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Flipping the classroom: Faculty find success through technology-enhanced teaching
Tapping into the technology savvy of today’s students, Professor Emeritus Yann Guezennec is leading a new initiative in the Department of Mechanical and Aerospace Engineering aimed at increasing student success through technology-enhanced teaching. The results have been significant.
flipped classroom model to deliver instruction for a core undergraduate class.Utilizing e-learning tools, such as prerecorded lectures and online quizzes hosted on Carmen Canvas, Guezennec successfully piloted the
“Flipping ME3501 Engineering Thermodynamics in autumn 2016 was a fantastic success,” said Guezennec. “In a class of 76 students, average grades were seven to eight points higher than in all previous offerings of the same course.”
The flipped classroom model focuses on better use of faculty time in the classroom and its success is rooted in exposing students to concepts multiple times. Because recorded lectures are available throughout the semester, students can replay them while studying. By delivering new content and corresponding quizzes online, the class meeting time becomes an interactive session for solving examples and answering questions.
“Carmen Canvas provided excellent and immediate feedback on students’ responses to the online quizzes,” said Guezennec. “For each question in the quiz, I received a quick snapshot of student comprehension that shaped the content and emphasis of the next classroom session.”
At the end of the semester, Guezennec was an advocate for technology-enhanced teaching and learning. “The flipped classroom experiment was very successful with better learning outcomes for students and faculty.”
Replicable and transferable results
After the impressive pilot offering, Guezennec was quick to share his model of success with department colleagues.
“For required courses, the intrinsic material really does not change much with time—the basic learning points remain the same,” he said. “Flipping the classroom requires extra input at the start, but in the long-run it saves time for faculty due to its replicability.”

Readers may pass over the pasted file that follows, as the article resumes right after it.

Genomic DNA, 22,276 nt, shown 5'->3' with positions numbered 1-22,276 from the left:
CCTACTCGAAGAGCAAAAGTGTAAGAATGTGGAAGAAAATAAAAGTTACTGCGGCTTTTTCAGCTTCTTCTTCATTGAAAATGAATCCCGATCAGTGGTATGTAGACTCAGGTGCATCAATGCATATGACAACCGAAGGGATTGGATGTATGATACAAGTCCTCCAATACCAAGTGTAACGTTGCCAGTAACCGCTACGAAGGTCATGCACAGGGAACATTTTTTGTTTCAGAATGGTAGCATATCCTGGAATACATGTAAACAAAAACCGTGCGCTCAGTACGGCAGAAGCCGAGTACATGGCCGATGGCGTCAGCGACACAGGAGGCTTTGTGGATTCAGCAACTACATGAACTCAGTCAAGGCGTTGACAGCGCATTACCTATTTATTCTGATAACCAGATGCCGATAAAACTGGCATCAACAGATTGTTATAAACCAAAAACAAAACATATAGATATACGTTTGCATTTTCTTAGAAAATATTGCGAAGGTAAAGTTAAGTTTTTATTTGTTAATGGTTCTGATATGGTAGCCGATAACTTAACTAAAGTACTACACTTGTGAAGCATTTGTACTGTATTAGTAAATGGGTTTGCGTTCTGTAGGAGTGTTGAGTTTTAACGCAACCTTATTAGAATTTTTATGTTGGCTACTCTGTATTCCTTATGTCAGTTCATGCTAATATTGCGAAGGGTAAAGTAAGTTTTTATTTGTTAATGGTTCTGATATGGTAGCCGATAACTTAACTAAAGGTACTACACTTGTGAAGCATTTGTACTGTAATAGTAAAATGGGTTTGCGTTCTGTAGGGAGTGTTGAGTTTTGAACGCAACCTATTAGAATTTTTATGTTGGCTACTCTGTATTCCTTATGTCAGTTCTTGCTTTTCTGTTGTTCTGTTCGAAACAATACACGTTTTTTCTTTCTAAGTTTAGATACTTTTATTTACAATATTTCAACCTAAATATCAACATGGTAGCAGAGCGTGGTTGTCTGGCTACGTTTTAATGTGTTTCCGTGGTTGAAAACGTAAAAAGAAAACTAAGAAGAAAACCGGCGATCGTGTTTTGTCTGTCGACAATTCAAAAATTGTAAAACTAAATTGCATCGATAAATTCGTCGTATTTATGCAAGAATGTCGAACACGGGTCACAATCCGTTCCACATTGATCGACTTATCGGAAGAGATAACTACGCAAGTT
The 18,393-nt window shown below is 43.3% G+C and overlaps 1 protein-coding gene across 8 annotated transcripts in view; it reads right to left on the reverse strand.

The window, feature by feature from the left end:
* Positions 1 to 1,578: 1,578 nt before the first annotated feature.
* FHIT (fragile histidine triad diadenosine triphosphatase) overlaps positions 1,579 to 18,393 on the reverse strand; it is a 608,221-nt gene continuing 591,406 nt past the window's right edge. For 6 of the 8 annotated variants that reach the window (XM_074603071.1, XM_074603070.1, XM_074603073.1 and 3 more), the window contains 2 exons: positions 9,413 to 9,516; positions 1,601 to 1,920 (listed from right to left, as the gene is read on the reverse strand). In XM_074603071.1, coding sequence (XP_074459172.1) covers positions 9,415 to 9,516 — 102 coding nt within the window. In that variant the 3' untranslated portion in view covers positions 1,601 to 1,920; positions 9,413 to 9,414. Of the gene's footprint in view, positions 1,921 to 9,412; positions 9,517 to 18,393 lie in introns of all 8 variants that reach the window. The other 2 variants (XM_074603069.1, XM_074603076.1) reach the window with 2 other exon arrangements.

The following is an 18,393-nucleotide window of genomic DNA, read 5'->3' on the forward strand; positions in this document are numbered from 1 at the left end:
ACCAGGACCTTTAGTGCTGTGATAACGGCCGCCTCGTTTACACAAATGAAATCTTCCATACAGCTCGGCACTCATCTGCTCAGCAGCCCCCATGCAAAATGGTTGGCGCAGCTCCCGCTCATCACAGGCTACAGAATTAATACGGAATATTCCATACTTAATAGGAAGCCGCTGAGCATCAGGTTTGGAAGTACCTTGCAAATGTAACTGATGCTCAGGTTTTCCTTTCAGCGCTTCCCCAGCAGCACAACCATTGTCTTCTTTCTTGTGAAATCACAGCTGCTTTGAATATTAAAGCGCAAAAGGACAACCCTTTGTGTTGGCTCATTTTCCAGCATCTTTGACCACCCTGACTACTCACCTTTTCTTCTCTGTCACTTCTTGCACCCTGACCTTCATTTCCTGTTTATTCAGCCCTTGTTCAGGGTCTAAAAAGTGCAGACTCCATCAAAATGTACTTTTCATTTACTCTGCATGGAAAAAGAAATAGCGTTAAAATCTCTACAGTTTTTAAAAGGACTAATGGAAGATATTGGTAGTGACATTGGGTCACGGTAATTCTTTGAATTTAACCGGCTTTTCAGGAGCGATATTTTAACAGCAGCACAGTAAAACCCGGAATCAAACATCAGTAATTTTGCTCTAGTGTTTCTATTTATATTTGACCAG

Since autumn 2016, three other faculty members have used the flipped classroom model to teach the same course, all with similarly favorable results. Two more are utilizing the approach in this semester’s offerings.
Associate Professor Rob Siston is another proponent of using the flipped classroom model. He began experimenting with it in 2013 while teaching ME3671 Machine Elements and has continued to utilize the model in various courses over the years. His early success also encouraged the department's endeavor into its new initiative.
“During my first semester using the flipped classroom model, I created an experiment. I taught using the traditional method for two weeks, then used the flipped classroom method for two weeks and asked the students to vote on which method they preferred. Almost 70 percent of students preferred the new approach.”
Department Chair Vish Subramaniam praised the results of the initiative. “We wanted to not only save faculty time, but also increase student learning outcomes. The pilot has proven that both are possible, and we predict that technology-enhanced teaching and learning will give the department an edge in reaching today’s students,” he said.
Subramaniam, who continues to encourage department faculty to try the flipped classroom approach, will be using the model in spring 2019 when he teaches ME4510 Introduction to Heat Transfer.
“I’m looking forward to converting ME4510 from a traditional classroom lecture format to a more modern technology-enhanced model. The results are in: students respond well and retain content better when we meet them where they are, in the digital world.”
The flipped classroom model contributes to the rest of the department’s technology-enhanced teaching initiative. Faculty are investigating how time-saving elements of the model—such as prerecorded lectures in voice-over PowerPoint format and online quizzes—can be reused for teaching elective courses whose small enrollment numbers often result in course cancellation.
“Components of the model can also be used to incorporate materials related to emerging technologies and ideas into classes, making them more dynamic and agile in a rapidly changing technology-laden world,” said Subramaniam.
Another option for reuse of materials is distance education, which Guezennec and other department faculty have been involved with for over 20 years.
Guezennec is impressed with the results of the initiative so far. “All the faculty who have tried the flipped classroom model have consistently seen successful results,” he said.
“Technology available to us is changing rapidly and our teaching methods must evolve with it. The flipped classroom approach is a great opportunity for faculty to enhance quality of teaching while improving student outcomes.”
by Holly Henley, communications coordinator, firstname.lastname@example.org.